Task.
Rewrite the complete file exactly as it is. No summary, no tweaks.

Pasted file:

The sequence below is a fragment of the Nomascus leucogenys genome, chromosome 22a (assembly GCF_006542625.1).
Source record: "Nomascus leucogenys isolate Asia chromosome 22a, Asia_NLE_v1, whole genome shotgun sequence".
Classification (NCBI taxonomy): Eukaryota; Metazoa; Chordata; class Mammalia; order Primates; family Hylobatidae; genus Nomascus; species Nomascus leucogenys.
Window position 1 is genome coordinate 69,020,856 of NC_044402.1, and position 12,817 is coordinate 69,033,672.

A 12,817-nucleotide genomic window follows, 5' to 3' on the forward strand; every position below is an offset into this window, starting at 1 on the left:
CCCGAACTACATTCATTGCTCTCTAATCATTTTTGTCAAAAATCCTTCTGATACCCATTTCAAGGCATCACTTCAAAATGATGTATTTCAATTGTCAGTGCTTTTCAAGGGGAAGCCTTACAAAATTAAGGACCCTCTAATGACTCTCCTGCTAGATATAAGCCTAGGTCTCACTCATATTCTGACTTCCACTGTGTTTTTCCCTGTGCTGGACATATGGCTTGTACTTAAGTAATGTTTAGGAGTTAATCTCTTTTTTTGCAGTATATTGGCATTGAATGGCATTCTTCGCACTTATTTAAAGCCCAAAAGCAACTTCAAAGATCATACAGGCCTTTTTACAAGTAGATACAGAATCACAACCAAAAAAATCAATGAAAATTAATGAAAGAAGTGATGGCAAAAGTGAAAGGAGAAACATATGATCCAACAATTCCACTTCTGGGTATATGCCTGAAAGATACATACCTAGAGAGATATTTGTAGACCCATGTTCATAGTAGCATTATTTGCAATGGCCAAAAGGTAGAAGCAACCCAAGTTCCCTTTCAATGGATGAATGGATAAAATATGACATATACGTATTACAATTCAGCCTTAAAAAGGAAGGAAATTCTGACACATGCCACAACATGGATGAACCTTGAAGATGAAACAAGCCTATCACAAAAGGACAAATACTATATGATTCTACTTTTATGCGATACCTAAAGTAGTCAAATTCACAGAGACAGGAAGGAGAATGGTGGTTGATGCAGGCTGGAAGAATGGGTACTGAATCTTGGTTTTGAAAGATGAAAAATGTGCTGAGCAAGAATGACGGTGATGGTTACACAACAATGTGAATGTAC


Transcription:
The sequence below is a fragment of the Nomascus leucogenys genome, chromosome 22a (assembly GCF_006542625.1).
Source record: "Nomascus leucogenys isolate Asia chromosome 22a, Asia_NLE_v1, whole genome shotgun sequence".
Classification (NCBI taxonomy): Eukaryota; Metazoa; Chordata; class Mammalia; order Primates; family Hylobatidae; genus Nomascus; species Nomascus leucogenys.
Window position 1 is genome coordinate 69,020,856 of NC_044402.1, and position 12,817 is coordinate 69,033,672.

A 12,817-nucleotide genomic window follows, 5' to 3' on the forward strand; every position below is an offset into this window, starting at 1 on the left:
CCCGAACTACATTCATTGCTCTCTAATCATTTTTGTCAAAAATCCTTCTGATACCCATTTCAAGGCATCACTTCAAAATGATGTATTTCAATTGTCAGTGCTTTTCAAGGGGAAGCCTTACAAAATTAAGGACCCTCTAATGACTCTCCTGCTAGATATAAGCCTAGGTCTCACTCATATTCTGACTTCCACTGTGTTTTTCCCTGTGCTGGACATATGGCTTGTACTTAAGTAATGTTTAGGAGTTAATCTCTTTTTTTGCAGTATATTGGCATTGAATGGCATTCTTCGCACTTATTTAAAGCCCAAAAGCAACTTCAAAGATCATACAGGCCTTTTTACAAGTAGATACAGAATCACAACCAAAAAAATCAATGAAAATTAATGAAAGAAGTGATGGCAAAAGTGAAAGGAGAAACATATGATCCAACAATTCCACTTCTGGGTATATGCCTGAAAGATACATACCTAGAGAGATATTTGTAGACCCATGTTCATAGTAGCATTATTTGCAATGGCCAAAAGGTAGAAGCAACCCAAGTTCCCTTTCAATGGATGAATGGATAAAATATGACATATACGTATTACAATTCAGCCTTAAAAAGGAAGGAAATTCTGACACATGCCACAACATGGATGAACCTTGAAGATGAAACAAGCCTATCACAAAAGGACAAATACTATATGATTCTACTTTTATGCGATACCTAAAGTAGTCAAATTCACAGAGACAGGAAGGAGAATGGTGGTTGATGCAGGCTGGAAGAATGGGTACTGAATCTTGGTTTTGAAAGATGAAAAATGTGCTGAGCAAGAATGACGGTGATGGTTACACAACAATGTGAATGTAC